Found this article on business week, makes for an interesting read
Andersen got the piracy case against her dropped; now she’s going after the RIAA for conspiracy
by Heather Green
When Tanya Andersen opens the door to her modest apartment in suburban Portland, Ore., her Maltese-terrier mix, Tazz, runs over and wags his tail in a friendly hello. The 45-year-old single mother doesn’t seem like much of a fighter. She spends most of her days sitting on an overstuffed sofa with a heating pad behind her back to ease chronic pain and migraines that have kept her on disability for nearly five years. Her voice is soft and halting. Yet this woman is behind a fierce assault on the music industry and its tactics for combating music piracy on the Internet. “I’ve just got to keep doing what I believe is right,” she says, with Tazz curled up next to her on the couch. “And that’s fighting and letting people know what’s happening.”
After being sued by the music industry for stealing songs and winning the case’s dismissal, Andersen is now taking the record industry to court. Her case is aimed at exposing investigative practices that are controversial and may be illegal, according to the lawsuit. One company hired by the record industry, she claims, snoops through people’s computers, uncovering private files and photos, even though it has no legal right to do so. A different industry-backed company uses tactics similar to those of debt collectors, pressuring people to pay thousands of dollars in settlements even before any wrongdoing is proven. In Andersen’s case, the industry’s Settlement Support Center said that unless she paid $4,000 to $5,000 immediately, it would “ruin her financially,” the suit alleges.
Andersen is going after the recording industry under conspiracy laws. She argues the Recording Industry Association of America, the industry’s trade group, and its affiliates worked together on a broad campaign to intimidate people into making financial payoffs. The defendants “secretly met and conspired” to develop a “litigation enterprise” with the ultimate goal of preserving the major record companies’ control over the music business. Andersen is requesting class action status for her case, seeking at least $5 million in compensation for the class.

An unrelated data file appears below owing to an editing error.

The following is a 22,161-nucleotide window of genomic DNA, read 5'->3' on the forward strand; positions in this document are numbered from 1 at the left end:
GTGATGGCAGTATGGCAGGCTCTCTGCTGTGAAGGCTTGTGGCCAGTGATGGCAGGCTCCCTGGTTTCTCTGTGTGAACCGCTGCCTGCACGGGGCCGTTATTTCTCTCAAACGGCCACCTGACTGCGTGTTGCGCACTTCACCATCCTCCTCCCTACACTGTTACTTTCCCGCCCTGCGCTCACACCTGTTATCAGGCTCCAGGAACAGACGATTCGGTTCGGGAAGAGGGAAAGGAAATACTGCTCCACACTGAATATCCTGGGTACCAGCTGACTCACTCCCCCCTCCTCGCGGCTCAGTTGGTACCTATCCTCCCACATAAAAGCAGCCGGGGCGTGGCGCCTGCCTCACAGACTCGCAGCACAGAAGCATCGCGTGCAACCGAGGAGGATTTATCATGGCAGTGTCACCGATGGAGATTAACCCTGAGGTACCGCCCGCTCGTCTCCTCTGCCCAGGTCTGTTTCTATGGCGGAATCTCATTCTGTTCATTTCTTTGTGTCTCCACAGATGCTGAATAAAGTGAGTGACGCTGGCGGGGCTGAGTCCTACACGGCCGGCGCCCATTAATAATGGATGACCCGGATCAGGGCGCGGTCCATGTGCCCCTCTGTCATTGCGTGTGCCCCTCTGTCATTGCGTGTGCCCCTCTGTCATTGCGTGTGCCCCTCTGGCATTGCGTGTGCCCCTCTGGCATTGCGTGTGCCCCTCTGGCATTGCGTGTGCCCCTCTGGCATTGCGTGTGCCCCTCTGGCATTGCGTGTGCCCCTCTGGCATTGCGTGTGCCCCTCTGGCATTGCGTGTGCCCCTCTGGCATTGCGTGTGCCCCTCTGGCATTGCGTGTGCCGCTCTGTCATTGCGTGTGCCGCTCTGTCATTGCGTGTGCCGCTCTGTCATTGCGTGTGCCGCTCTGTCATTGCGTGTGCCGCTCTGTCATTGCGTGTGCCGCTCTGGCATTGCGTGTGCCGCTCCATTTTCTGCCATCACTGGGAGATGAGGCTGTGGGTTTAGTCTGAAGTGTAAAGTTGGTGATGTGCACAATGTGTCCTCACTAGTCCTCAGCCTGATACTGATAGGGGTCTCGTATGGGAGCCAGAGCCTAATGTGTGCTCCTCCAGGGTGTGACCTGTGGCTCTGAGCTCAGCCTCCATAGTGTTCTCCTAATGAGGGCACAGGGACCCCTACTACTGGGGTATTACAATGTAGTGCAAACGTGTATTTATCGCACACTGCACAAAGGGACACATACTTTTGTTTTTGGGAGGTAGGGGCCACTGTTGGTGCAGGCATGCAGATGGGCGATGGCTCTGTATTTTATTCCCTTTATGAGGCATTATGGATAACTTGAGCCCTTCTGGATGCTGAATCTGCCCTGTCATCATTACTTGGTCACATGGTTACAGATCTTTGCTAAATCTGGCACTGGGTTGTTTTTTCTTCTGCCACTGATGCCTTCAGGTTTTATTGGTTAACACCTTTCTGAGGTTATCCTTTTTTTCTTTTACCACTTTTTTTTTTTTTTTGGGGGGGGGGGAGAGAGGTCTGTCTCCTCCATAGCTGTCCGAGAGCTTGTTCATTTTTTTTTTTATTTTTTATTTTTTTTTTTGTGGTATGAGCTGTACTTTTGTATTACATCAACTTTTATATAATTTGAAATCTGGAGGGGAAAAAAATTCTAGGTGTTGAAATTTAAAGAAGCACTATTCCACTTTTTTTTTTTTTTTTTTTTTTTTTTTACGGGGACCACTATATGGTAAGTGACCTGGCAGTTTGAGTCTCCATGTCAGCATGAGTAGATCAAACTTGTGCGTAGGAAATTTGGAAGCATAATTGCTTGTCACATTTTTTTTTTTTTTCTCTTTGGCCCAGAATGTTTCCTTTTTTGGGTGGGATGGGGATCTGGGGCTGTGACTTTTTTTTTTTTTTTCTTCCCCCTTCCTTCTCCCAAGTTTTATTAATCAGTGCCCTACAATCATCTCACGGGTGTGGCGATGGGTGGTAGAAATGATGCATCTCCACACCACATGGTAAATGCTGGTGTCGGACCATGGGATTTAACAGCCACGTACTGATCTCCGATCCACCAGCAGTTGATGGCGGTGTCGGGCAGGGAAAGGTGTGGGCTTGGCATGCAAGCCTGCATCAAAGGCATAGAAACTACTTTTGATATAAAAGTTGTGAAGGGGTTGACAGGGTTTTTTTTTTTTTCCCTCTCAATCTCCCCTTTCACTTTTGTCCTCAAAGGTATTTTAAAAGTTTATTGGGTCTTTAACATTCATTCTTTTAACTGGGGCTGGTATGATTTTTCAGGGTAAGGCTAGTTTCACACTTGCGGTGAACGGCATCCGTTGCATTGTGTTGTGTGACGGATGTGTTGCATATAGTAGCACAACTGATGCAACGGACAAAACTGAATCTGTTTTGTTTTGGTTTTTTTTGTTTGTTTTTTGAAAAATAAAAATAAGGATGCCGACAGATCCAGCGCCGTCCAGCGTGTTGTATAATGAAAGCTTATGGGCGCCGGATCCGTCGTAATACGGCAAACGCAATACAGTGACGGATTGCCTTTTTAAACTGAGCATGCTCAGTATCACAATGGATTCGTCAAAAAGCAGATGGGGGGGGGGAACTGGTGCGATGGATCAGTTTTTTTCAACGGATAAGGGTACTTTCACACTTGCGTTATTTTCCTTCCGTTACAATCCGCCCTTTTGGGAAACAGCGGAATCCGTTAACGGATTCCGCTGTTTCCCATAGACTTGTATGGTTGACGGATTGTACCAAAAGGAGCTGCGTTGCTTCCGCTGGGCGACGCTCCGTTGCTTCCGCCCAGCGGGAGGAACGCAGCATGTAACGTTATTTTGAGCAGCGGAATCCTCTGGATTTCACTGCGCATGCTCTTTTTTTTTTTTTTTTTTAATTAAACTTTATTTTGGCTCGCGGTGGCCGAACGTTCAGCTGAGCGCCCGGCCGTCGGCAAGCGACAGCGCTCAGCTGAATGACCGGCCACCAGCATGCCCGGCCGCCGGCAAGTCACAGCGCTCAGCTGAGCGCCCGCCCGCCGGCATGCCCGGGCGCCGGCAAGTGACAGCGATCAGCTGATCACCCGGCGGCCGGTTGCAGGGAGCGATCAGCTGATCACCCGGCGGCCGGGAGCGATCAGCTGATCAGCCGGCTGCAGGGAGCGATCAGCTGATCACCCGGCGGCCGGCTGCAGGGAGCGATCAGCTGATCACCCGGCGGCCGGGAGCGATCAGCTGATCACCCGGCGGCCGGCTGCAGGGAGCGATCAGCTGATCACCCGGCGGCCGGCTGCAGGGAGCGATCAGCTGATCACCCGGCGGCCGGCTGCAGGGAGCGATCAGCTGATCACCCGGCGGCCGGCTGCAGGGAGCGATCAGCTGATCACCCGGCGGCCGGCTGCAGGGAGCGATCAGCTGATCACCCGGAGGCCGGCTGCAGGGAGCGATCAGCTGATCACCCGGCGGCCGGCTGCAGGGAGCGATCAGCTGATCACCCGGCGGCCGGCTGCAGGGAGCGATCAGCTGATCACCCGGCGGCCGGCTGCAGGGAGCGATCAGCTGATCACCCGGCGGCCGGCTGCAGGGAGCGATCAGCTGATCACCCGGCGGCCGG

The RIAA says Andersen’s allegations are categorically false. It says it isn’t violating any laws. In fact, the courts have sided with the industry a number of times when it has faced claims similar to Andersen’s. The RIAA emphasizes that it doesn’t want to sue music listeners. But aggressive steps are necessary, it says, to stop rampant piracy that it figures costs the U.S. record industry at least $3.7 billion annually in sales. “The magnitude of this [theft] is incalculable,” says Richard L. Gabriel, lead national counsel for the RIAA and a partner at the Denver law firm Holme, Roberts, & Owen. “We don’t have an illusion that we can shut it down completely, but we do think that the suits will help get the marketplace to a fair place, where the illegal doesn’t control the legal.”
While the recording industry has gone after thousands of people, Andersen is unusual. Of the 40,000 people the RIAA says it has targeted for legal action, at most 100 have decided to defend themselves in court, says Fred von Lohmann, a lawyer at the Electronic Frontier Foundation, a civil liberties group. Few want to pay the legal costs of fighting the music industry, so most settle cases quickly, even if they believe they’re innocent. Of the people who defend themselves, only a handful have taken the next step of suing the record industry for their lawyers’ fees, and only a couple have won reimbursement. Andersen, one of the few winners on all counts, is the first to file a broad lawsuit that has put the RIAA on the defensive.
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